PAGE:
Wednesday, March 21, 2018
Is Welfare Constitutional? (Part I)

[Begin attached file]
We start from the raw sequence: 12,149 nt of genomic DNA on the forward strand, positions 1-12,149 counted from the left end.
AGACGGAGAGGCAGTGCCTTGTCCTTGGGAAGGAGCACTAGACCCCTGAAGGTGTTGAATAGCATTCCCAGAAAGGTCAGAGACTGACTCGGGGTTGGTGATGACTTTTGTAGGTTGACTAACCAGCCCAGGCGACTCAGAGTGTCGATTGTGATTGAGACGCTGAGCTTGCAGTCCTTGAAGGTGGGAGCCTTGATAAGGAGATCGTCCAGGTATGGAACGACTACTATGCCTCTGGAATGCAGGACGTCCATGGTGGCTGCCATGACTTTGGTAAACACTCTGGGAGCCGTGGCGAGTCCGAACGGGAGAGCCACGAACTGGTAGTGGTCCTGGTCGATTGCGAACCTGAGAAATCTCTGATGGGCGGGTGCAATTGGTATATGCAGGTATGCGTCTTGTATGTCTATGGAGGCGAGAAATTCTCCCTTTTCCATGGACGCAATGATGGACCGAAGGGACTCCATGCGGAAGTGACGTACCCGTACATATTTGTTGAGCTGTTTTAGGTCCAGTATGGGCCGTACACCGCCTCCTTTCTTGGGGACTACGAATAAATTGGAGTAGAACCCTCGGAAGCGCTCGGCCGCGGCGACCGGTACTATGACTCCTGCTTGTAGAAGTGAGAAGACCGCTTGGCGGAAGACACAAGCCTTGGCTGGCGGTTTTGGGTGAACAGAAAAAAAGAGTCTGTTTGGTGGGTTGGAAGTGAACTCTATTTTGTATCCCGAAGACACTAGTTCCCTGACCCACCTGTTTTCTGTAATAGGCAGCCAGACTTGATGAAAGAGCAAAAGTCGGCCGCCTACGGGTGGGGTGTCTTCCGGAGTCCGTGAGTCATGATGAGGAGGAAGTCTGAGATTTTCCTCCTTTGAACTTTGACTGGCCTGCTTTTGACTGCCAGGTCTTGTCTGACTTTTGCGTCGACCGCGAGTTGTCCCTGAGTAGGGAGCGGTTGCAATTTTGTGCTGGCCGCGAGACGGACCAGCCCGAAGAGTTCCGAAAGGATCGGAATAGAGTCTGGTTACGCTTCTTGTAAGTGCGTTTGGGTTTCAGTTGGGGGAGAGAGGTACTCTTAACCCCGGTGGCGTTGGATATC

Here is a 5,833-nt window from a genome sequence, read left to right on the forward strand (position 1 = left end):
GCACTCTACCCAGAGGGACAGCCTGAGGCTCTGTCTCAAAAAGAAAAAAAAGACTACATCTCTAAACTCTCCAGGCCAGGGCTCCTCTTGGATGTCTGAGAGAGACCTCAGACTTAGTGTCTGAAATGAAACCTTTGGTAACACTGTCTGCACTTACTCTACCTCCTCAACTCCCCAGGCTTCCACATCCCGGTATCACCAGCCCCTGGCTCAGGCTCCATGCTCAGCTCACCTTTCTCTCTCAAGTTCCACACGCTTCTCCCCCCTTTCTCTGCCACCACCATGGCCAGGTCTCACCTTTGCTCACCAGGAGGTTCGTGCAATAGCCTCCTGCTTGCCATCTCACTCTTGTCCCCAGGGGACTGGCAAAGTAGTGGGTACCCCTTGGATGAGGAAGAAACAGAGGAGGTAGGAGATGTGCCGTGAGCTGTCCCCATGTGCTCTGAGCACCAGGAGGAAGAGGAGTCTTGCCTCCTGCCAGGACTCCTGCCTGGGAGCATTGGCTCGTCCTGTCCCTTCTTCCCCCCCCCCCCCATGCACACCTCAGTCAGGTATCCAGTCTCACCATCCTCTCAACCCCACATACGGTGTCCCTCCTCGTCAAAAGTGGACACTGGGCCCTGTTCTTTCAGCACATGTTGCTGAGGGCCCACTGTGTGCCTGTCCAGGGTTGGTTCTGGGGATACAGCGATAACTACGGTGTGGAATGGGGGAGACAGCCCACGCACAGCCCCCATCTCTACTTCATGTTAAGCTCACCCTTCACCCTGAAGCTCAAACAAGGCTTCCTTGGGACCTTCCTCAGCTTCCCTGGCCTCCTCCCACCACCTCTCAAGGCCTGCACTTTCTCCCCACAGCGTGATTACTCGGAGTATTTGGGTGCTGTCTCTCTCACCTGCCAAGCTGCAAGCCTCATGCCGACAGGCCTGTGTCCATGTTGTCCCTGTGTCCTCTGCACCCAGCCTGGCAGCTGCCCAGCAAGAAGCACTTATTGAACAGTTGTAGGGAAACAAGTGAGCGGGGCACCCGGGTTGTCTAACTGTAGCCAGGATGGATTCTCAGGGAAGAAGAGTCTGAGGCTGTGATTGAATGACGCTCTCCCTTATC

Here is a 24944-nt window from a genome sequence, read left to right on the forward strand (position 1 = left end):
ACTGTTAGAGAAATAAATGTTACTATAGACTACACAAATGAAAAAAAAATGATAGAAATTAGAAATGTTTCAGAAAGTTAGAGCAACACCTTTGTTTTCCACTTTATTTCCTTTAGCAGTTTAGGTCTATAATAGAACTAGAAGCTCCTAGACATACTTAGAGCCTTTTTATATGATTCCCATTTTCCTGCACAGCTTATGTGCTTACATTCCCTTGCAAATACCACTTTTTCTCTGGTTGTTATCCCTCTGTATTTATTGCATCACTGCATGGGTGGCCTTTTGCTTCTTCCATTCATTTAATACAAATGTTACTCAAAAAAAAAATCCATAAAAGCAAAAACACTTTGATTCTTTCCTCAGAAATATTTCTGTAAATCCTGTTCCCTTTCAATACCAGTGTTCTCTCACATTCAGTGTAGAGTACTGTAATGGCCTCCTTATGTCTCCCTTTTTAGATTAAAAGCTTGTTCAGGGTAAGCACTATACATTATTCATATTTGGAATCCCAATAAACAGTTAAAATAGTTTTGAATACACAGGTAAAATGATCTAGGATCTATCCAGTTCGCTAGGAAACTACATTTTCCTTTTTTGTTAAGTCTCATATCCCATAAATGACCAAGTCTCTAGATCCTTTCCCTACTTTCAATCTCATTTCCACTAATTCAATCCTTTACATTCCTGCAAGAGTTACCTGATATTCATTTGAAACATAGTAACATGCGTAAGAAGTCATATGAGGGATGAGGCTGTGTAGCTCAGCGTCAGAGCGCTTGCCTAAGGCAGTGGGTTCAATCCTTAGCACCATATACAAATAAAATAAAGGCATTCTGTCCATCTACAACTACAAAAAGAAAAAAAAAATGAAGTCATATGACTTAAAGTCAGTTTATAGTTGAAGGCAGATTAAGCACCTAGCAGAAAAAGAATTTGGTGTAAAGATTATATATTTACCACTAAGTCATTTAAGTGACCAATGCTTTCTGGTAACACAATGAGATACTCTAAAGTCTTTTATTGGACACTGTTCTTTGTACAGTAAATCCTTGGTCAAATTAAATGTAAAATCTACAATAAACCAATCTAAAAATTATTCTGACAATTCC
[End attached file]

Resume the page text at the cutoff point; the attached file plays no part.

Is welfare constitutional? I do not believe so, but this is not easy to answer since past precedent make it difficult to do so. American history and tradition to help the poor and those who are unable to take care of themselves was done through charities and local religious groups. This remained the predominate method of dealing with poverty until the Great Depression and FDR’s New Deal in the 1930s and 1940s. FDR successfully used the general welfare clauses of the Constitution to have the Supreme Court rule that social security was Constitutional in Helvering v. Davis (1937). The General Welfare clauses in the constitution read as follows: The Preamble: “We the People of the United States, in Order to form a more perfect Union, establish Justice, insure domestic Tranquility, provide for the common defense, promote the general Welfare, and secure the Blessings of Liberty to ourselves and our Posterity, do ordain and establish this Constitution for the United States of America.” Article I Section 8: “The Congress shall have Power To lay and collect Taxes, Duties, Imposts and Excises, to pay the Debts and provide for the common Defense and general Welfare of the United States; but all Duties, Imposts and Excises shall be uniform throughout the United States” The following are the definitions for General and Welfare: “General. 1: involving or applicable to the whole. 2: involving, relating to, or applicable to every member of a class, kind or group.” “Welfare. 1: the state of doing well, esp. in respect to good fortune, happiness, well-being or prosperity.” Thus, General Welfare means that Congress can pass legislation to carry out its enumerated powers to promote the good of all persons. Interestingly, in section 8 it means that Congress can pass legislation to carry out its enumerated powers to promote the good for all states within the Union (notice it refers to the United States not individual people). This concurs with Hamilton’s view of the constitution in Federalist 81: “The United States, in their united or collective capacity, are the OBJECT to which all general provisions in the Constitution must necessarily be construed to refer.” Or Madison’s view in Federalist 45: “The powers delegated by the proposed Constitution to the federal government are few and defined. Those which are to remain in the State governments are numerous and indefinite. The former will be exercised principally on external objects, as war, peace, negotiation, and foreign commerce; with which last the power of taxation will, for the most part; be connected. The powers reserved to the several States will extend to all the objects which, in the ordinary course of affairs, concern the lives, liberties, and properties of the people; and the internal order, improvement, and prosperity of the State.” What does this mean? First, since Social Security is not an enumerated power, this type of program authority falls to the States via the Tenth Amendment. Secondly, General Welfare in the constitution does not apply to individuals but to the States. Justice Story’s commentary in 1833 was used to uphold the Social Security law, but he even said that the federal government had no reason to meddle in “systems of education, the poor laws, or the road laws, of the states.” In other words, Social Security was unconstitutional in 1833 and obviously the FDR Court misinterpreted the meaning of “General Welfare”. In many regards, Social Security is not considered welfare, but an insurance policy since Americans pay into the system. The same can be said of unemployment and Medicare. However, today, since most Americans are taking much more out of social security and Medicare than they ever put into the program (including interest), it is welfare because it is a taking.